KINDRED TRANSITIONAL CARE AND REHAB-KOKOMO
LOCATED: 429 W LINCOLN RD, KOKOMO, IN 46902
KINDRED TRANSITIONAL CARE AND REHAB-KOKOMO was cited by the DEPARTMENT OF HEALTH AND HUMAN SERVICES CENTERS FOR MEDICARE & MEDICAID SERVICES for the following deficiencies:
PLEASE NOTE: The following highlighted quoted text is only a portion of the full report/survey submitted by DEPARTMENT OF HEALTH AND HUMAN SERVICES CENTERS FOR MEDICARE & MEDICAID SERVICES. The full report/survey can be found here.
FACILITY FAILED TO GIVE RESIDENTS PROPER TREATMENT TO PREVENT NEW BED (PRESSURE) SORES OR HEAL EXISTING BED SORES.
**NOTE- TERMS IN BRACKETS HAVE BEEN EDITED TO PROTECT CONFIDENTIALITY**
Based on interview and record review, the facility failed to ensure pressure ulcers were assessed accurately, prevention interventions were implemented for known risk, physician orders [REDACTED].
During an interview on 12/14/16 at 2:15 p.m., the Executive Director indicated RN #12 was the unit manager and the wound nurse and he was employed at the facility from April 20, 2015 to August 11, 2016. She indicated he would have been the person who assessed and measured Resident C’s wounds during the time frame she was admitted to the facility.
During an interview on 12/14/16 at 3:24 p.m., RN #12 indicated Resident C had the sacrum wound and the ankle wounds while he was employed at the facility. She had a surgery performed to remove the Sacral ulcer and repair the area with a flap. She was admitted with the Sacrum pressure ulcer and she was very particular about how she laid because of the wound on her sacrum. She would only lay the way she wanted to lay to keep pressure off the sacrum wound. He indicated Resident C preferred to lay with her legs close together and her ankles crossed over each other. Initially there was nothing between the ankles to relieve the pressure when they were crossed. He indicated she probably acquired the pressure ulcers on her ankles due to a lack of padding between her ankles until the staff found the wounds, then pillows were used to pad between her ankles to relieve the pressure. He indicated there was a black eschar over the right ankle pressure ulcer when it was found and he could not see the wound bed. He indicated he was not a wound specialist and everything he learned about wounds he learned on his own by attending seminars. He indicated there should have been wound assessment documentation up until the resident was released of all her pressure ulcers, so if the assessments were not in the computer, then he did not know what happened to his measurements.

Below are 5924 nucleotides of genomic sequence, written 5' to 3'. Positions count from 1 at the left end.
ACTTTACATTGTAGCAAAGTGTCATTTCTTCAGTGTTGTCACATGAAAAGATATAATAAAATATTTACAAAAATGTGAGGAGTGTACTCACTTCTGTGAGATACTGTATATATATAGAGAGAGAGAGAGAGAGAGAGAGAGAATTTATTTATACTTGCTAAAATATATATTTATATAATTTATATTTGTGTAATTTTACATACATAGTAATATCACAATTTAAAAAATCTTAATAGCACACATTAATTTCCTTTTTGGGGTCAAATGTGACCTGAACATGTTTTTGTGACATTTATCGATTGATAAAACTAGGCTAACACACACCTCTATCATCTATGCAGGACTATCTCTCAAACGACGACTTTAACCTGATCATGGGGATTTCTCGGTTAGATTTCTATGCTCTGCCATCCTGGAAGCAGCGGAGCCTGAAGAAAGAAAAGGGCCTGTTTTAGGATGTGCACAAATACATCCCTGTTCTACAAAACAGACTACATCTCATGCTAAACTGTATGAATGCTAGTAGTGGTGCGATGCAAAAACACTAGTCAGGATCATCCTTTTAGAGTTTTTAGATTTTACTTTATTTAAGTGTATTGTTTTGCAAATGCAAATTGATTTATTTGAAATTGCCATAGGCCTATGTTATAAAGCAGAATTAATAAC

Personal Note from NHA–Advocates: NHAA shares with all the families of loved ones who are confined to nursing homes the pain and anguish of putting them in the care of someone else. We expect our loved ones to be treated with dignity and honor in the homes we place them. We cannot emphasize enough to family members of nursing home residents; frequent visits are essential to our loved ones’ well-being and safety. This nursing home and many others across the country are cited for abuse and neglect.
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